My mom was a teacher, and growing up I used to spend every afternoon in her classroom waiting for her to finish getting things ready for the next day. One of my favorite ways to entertain myself was playing with Cuisenaire rods. There was something so satisfying to me about the way they were designed. When I first became a teacher myself I was blessed with 2 sets of rods, and though I never used them with a large class, I knew they would be a valuable tool in homeschooling. Over the last year I’ve gotten them out several times for the boys to play with, just to build familiarity. As I started looking for a curriculum, I wanted to find one that would incorporate the rods in the early stages. Okay, I have to make a confession. Ian is only 4, but I think I’ve been looking at curricula for at least 2 years. I just like to know what’s out there, to read reviews, talk to other people about what they use, and have a decent idea of what’s available before I need to make a decision. Early on in my search I came across the Miquon Math Lab series. Because I didn’t need them right away, I put them all on my PaperBack Swap wishlist, and within a few months I had collected all 6 workbooks (in order: Orange, Red, Blue, Green, Yellow, and Purple) and the “Lab Sheet Annotations,” which is basically the teacher’s manual. They’ve been sitting on my shelf waiting to get put to use, but I was a little hesitant to start an actual curriculum when Ian is still a few months shy of turning 5. (Most of the books are available very inexpensively at Amazon. You can also get the whole set from Rainbow Resource.) I decided to look online for activities I could do that were more structured than just playing with the blocks, but not quite as formal as a curriculum. My favorite resource was the “Cuisenaire Activity and Exploration Book for Pre-Miqon Kids ” by Miranda Hughes, full of activities and games designed for her daughter to use before beginning the Miquon series and generously shared as a free pdf file. I also liked Marcia Miller’s ideas at Unschooling Conversations. There are a number of books available with more ideas, but these free resources will take you a long way (and get you started thinking of your ideas about how to use the rods). I love the “lab” nature of Miquon and these Cuisenaire rod activities, but to me they feel more like a supplement than a core math program (though I know some people have gone that route). So even though I had been hesitant to start a curriculum, I changed my mind and decided to ease into one VERY slowly. There are a number of good math curricula out there, and I think we’d be fine going with pretty much any of them. However, I am all about cheap and convenient, and it’s hard to get cheaper than free or more convenient than having everything you need available online to print whenever you want. That’s why I was drawn to the Mathematics Enhancement Programme (MEP) from the Center for Innovation in Mathematics Teaching in the UK. It’s designed for classroom use but has been used by many homeschool families as well. (There’s even a Yahoo group where you can connect with others using MEP at home.) Incidentally, I know of many families who would chose MEP over other programs even if it weren’t free, so I’m not worried at all about compromising quality just to save some money. From what I understand, the “Reception” year is geared toward preschool-age children, and “Year 1” would be for Kindergarteners. I kept considering starting Reception with Ian, but I was turned off by the format, which is different from the rest of the years. It’s very conversational, which would be okay except that I found so much of the material to be too easy for Ian. I didn’t want to bore him with things he already knew; nor did I want to spend the time picking through everything to find the things he really did need to learn. So I decided to skip Reception and just dive into Year 1. It’s a spiral curriculum so I figure any gaps will be filled in eventually as we move through the program. So far Ian is doing fine with the material. We use “Little People” when activities call for using children in the class (they also make great “counters”), and a set of “Thomas & Friends” number cards I found at the 99-Cent Store a while back (though you could easily make your own cards). If you’re interested in using MEP, I highly recommend reading through this post by a mom who’s been using it for a while. Reading this really simplified everything floating around in my mind and encouraged me to give it a shot. Because I spend a lot of time in Charlotte Mason circles, I have to say I feel almost guilty beginning any sort of curriculum with a child so young. However, I am not a slave to any particular method, and Ian seems ready to begin some more structured learning, so here we are. I’m not pushing him to keep up a quick pace. My goal is to get through 2 MEP lessons a week. In the month we’ve been doing this, we’ve sometimes done more, sometimes less, and I’m fine with that. If a concept seems a little challenging for Ian, we spend a little extra time on it before moving on. We’re also taking at least 1 day a week to do some “Math Lab” work. Right now I’m using the pre-Miquon book I mentioned above, but after that we’ll start slowly working our way through The Miquon “Orange Book.” (I’ve torn out the perforated pages and put them in page protectors. Ian can work on them with dry-erase markers and then we can save them to use with the other kids. Yes, the books are cheap, but I just can’t stand the waste of having him write in the book!) There’s one last thing I want to make note of, and that is Elijah’s reaction to all this. He has watched Ian and I doing “Math,” and is eager to have his turn. I try to adapt the lab activities and take a few minutes each session to have some one-on-one time with Elijah. His brain is much more naturally geared toward order and numbers, so his eyes just sparkle with excitement as he does “work.” I have a feeling we’ll be diving into those Cuisenaire activities with him before too long!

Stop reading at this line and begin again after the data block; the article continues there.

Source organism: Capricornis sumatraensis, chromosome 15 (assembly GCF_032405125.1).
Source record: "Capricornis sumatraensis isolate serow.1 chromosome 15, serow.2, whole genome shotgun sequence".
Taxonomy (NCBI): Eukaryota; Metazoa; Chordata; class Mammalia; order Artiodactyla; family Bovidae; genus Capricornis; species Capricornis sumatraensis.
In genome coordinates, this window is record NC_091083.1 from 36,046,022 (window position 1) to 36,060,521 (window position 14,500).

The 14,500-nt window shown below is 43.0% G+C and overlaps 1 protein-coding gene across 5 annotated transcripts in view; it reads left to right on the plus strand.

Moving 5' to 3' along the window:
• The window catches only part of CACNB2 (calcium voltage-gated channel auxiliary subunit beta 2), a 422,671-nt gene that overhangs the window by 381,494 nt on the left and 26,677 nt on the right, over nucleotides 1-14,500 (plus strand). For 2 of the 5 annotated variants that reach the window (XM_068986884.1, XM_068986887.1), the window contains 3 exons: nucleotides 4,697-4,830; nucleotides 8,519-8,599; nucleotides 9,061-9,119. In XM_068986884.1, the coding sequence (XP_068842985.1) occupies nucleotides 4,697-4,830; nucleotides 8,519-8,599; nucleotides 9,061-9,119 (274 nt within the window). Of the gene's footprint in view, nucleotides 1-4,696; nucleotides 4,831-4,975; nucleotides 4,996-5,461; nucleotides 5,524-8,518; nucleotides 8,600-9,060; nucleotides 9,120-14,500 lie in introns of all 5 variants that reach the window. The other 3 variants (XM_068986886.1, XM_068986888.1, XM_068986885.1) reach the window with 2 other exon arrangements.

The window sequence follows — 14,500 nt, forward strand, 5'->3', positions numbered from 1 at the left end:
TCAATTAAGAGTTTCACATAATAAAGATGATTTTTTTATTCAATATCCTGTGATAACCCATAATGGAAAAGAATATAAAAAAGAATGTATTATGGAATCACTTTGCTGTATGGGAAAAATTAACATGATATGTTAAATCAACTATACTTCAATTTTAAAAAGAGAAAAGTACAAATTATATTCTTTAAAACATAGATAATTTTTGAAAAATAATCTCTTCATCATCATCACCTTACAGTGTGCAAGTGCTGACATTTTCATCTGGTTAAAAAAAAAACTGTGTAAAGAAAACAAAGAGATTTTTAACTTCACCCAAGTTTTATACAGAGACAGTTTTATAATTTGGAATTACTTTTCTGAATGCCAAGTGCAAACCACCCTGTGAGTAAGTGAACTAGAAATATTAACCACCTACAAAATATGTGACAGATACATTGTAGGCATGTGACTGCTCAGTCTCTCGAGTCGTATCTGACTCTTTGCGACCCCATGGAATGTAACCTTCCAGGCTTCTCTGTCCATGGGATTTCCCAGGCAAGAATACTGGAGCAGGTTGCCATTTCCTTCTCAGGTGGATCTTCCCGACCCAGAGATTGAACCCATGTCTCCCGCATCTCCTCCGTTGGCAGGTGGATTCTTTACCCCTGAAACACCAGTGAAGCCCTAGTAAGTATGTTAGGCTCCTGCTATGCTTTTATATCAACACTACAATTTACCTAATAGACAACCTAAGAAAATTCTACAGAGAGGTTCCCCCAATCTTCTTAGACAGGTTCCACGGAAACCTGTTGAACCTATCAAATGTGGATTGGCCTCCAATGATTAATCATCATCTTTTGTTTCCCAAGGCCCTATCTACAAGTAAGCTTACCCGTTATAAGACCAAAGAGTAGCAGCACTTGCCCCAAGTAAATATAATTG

I wrote a follow up to this post, so be sure to check that out for more ideas on using Cuisenaire rods.